Midjourney has improved its image quality and prompt adherence dramatically in only two years. Versions 1-3 were practically useless. Version 4 (which launched November 2022) and 5 (March 2023) were decent, and version 6 (December 2023) now creates stunning images, as shown in this simple comparison of the same prompt used with the different versions. The early versions couldn’t even count to 3, and version 6 still makes many mistakes, so I expect better from version 7. [Feel free to copy or reuse this infographic, provided you give this URL as the source.] Click image to see a larger version.

Niche Authoring Will Rule

The basic craft of producing any media form will soon enough be done better by AI than by humans. Right now, AI work has flaws that become apparent upon close inspection. This is already better than last year when AI work was blatantly bad.

We won’t have a fully AI-generated Hollywood movie or BBC show for maybe 10 more years. But a Netflix level of quality might be achievable within 5 years.  

AI-generated movie stars and camera crew ensure basic craftmanship: the images will always be in focus and look good. But what will our artificial actress be saying? (Midjourney)

The basic craft will be in the can, whatever your preferred media form. But this begs the question of what all this content will communicate. Again, social media overflows with doomers. It’ll be nothing but C movies. AI can’t even make B movies, they say.

Wait 10 years, I say.

However, asking for B movies, or even A movie Hollywood blockbusters is to mistake the AI revolution in content creation.

As I have already shown you with examples of my own creations in media forms, from poetry over songwriting to comic strips, the value comes from highly specialized, targeted content. The long tail, in other words. The cumulative revenue from niche products will surpass the sales generated by traditional mass-market blockbusters, even if each of these few bestsellers generates high profits.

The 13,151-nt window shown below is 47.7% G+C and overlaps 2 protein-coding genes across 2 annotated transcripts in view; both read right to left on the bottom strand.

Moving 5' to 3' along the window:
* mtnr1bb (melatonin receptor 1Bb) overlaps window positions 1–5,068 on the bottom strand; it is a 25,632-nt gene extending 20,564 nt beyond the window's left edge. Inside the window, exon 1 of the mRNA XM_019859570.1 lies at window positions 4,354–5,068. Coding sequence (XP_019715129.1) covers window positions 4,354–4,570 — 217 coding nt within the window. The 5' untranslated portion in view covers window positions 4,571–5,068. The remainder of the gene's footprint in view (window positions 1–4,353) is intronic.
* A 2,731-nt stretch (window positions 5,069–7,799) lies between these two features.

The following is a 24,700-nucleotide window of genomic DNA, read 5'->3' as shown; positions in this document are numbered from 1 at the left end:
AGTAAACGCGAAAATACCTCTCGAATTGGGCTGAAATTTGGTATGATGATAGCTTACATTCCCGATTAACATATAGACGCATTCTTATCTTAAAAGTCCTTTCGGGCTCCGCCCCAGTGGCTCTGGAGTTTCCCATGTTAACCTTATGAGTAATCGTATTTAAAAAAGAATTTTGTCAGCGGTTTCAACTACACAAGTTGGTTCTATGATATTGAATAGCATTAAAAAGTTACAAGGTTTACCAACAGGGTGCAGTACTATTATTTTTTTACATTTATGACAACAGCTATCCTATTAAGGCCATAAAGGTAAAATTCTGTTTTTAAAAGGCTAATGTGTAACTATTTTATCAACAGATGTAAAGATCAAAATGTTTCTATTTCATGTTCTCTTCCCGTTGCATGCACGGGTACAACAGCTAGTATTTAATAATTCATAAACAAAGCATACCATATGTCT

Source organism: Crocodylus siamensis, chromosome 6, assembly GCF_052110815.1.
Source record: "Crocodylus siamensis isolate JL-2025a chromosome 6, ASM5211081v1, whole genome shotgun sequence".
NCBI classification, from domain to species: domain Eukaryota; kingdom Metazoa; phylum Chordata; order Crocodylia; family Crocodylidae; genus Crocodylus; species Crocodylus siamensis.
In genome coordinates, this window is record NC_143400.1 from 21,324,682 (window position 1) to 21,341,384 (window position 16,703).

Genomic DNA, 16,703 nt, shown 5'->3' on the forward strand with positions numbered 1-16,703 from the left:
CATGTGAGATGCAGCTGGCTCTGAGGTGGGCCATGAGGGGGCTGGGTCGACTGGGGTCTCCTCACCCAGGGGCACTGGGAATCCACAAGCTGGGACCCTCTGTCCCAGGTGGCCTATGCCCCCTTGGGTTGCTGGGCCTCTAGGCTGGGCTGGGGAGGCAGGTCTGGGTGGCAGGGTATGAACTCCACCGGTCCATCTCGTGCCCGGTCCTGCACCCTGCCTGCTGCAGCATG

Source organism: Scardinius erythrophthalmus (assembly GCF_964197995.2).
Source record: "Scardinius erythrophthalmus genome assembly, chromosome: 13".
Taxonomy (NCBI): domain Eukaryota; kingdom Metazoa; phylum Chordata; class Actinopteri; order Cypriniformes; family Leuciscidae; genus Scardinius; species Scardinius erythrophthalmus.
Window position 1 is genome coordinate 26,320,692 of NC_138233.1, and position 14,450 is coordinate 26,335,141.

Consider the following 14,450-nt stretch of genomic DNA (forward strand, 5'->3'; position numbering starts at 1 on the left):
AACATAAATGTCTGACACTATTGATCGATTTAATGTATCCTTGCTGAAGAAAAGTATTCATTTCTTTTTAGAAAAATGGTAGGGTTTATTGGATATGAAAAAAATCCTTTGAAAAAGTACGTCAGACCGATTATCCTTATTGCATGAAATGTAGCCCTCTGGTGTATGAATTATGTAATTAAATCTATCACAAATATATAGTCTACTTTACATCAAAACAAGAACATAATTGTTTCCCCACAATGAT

The long tail is the principle that only a few blockbuster productions will have huge audiences, whereas there’s much more niche content that satisfies the needs of smaller, specialized audiences. (Midjourney)

For the next 10 years, AI content won’t have the ultimate polish achievable by having hundreds of specialized human experts collaborate on crafting one piece of media. However, this old-school production method was limited to mass-market creations. Barbie movie, yes. Celebrating the 10 usability heuristics, no. Teaching the 10 heuristics, even less.

Niche content will rule. And the niche within the niche will be even better. Don’t think UX content in general. Think Jakob Nielsen’s take on UX. Think Jakob Nielsen’s explanation of his heuristic number 7.

We will experience a flood of individual creators making highly niche content, in video and other media. (Dall-E)

In 2021, the Wall Street Journal ran a series of exposés about the Columbia University Film School, revealing that master’s degrees costing about $300,000 often landed graduates with jobs as dog walkers or basically anything else than a solid Hollywood job. Film school graduates were deemed ‘Financially Hobbled for Life.’

Maybe the fortunes have finally changed for these hapless Film School graduates. No, they still will never work in Hollywood, which tends to prefer staff that combines storytelling talent with hands-on experience cranking out commercial movies rather than art projects. But they might well find jobs to oversee AI video production for mid-range projects that aim at higher production values than video clips made by amateurs like me.

Automated UI Design

User interfaces are one of the most complex media forms because they need to present an interactive environment where users can manipulate their own data in unexpected ways. This does not mean that AI can’t help with UI design. It simply means that we’re unlikely to get high usability or polished designs from short prompts.

It is quite likely that it will soon be possible to use AI editors to create user interfaces, with a lot of the legwork being automated. Standard design patterns will be inserted where appropriate and can then be modified if needed by a human designer.